WORST. IDEA. EVER by Jane Fallon (Michael Joseph £12.99, 400 pp)
WORST. IDEA. EVER
by Jane Fallon (Michael Joseph £12.99, 400 pp)
I’ve been a huge fan of Fallon’s beautifully written novels since her fierce and fresh 2006 debut, Getting Rid Of Matthew.
Here she takes us on a deep dive into the emotionally murky waters which exist between protagonists Lydia and Georgia.
They are best friends for ever and, on the surface anyway, still as close despite their lives taking different directions.
Georgia is a successful illustrator of children’s books with bestsellers on the shelves, international publishing deals and award nominations. Lydia also illustrates but alongside a job she dislikes.
A book deal is her dearest wish and constantly having to express happiness for Georgia’s wins is grating.
On Instagram, Lydia’s life is a whirlwind of dates and fancy parties. The reality is very different, however, and as Lydia’s resentment grows, Georgia puts herself in a dangerous position. I adored it.
GREENWICH PARK by Katherine Faulkner (Raven Books £12.99, 464 pp)
by Katherine Faulkner (Raven Books £12.99, 464 pp)
When Helen books a course of antenatal classes in London’s snazzy Greenwich, she expects to attend with her husband, Daniel, her pregnant sister-in-law and her beloved brother, who is also Daniel’s business partner.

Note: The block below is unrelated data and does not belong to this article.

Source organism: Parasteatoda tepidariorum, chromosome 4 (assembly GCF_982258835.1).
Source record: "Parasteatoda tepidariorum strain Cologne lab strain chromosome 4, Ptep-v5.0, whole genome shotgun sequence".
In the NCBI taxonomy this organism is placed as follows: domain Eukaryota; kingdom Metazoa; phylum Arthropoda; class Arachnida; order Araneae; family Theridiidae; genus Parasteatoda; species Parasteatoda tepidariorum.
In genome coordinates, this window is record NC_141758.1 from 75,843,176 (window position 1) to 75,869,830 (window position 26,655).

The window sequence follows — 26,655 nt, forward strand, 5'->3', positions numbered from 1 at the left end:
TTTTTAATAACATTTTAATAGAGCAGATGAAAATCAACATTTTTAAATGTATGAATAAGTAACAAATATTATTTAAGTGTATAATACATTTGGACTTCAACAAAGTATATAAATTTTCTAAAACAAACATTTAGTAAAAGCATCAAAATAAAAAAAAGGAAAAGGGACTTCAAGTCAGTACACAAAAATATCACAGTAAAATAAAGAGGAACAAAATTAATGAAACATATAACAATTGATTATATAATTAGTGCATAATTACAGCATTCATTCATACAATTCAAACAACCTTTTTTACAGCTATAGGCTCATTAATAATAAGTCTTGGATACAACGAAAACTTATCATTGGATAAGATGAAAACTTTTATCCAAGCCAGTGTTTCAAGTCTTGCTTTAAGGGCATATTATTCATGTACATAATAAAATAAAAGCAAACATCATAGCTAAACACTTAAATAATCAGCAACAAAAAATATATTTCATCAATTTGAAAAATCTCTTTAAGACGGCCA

However, this cosy family foursome Helen has so fondly imagined fails to materialise when the others drop out.
There are plenty of other yummy mummies there but it’s Rachel, the wild card who smokes, drinks, swears and makes the rest of the group feel uncomfortable, whom Helen bonds with.
It’s not long before Helen can’t go anywhere without Rachel popping up or, worse, arriving at her house uninvited.
It quickly becomes apparent that Rachel’s interest in Helen and her family is not so innocent as initially believed.
It’s twisty and dark and brilliant on secrets, lies and the extraordinary lengths some people will go to protect perfectly crafted existences. I raced through it.
THE ROAD TRIP by Beth O’Leary (Quercus £14.99, 416 pp)
THE ROAD TRIP
by Beth O’Leary (Quercus £14.99, 416 pp)
Addie and her sister Deb decide to make an event of their long road trip from London to a friend’s wedding in Scotland. They’ve planned the snacks, the music and the chat as carefully as they’ve mapped the route.
Something they could not have foreseen, however, was someone driving into the back of them when they’d barely left home. The driver is Addie’s ex, Dylan, whom she hasn’t seen or spoken to since their horrendous break-up two years previously.
The passengers in Dylan’s car are going to the same wedding so, although she can’t think of anything more difficult than being trapped together for hours, Addie offers them a lift.
It’s not long before Dylan’s best friend starts accusing her of all sorts, Deb jumps in to defend her sister and they’re all rowing furiously. No big surprises here but it’s a very easy read.
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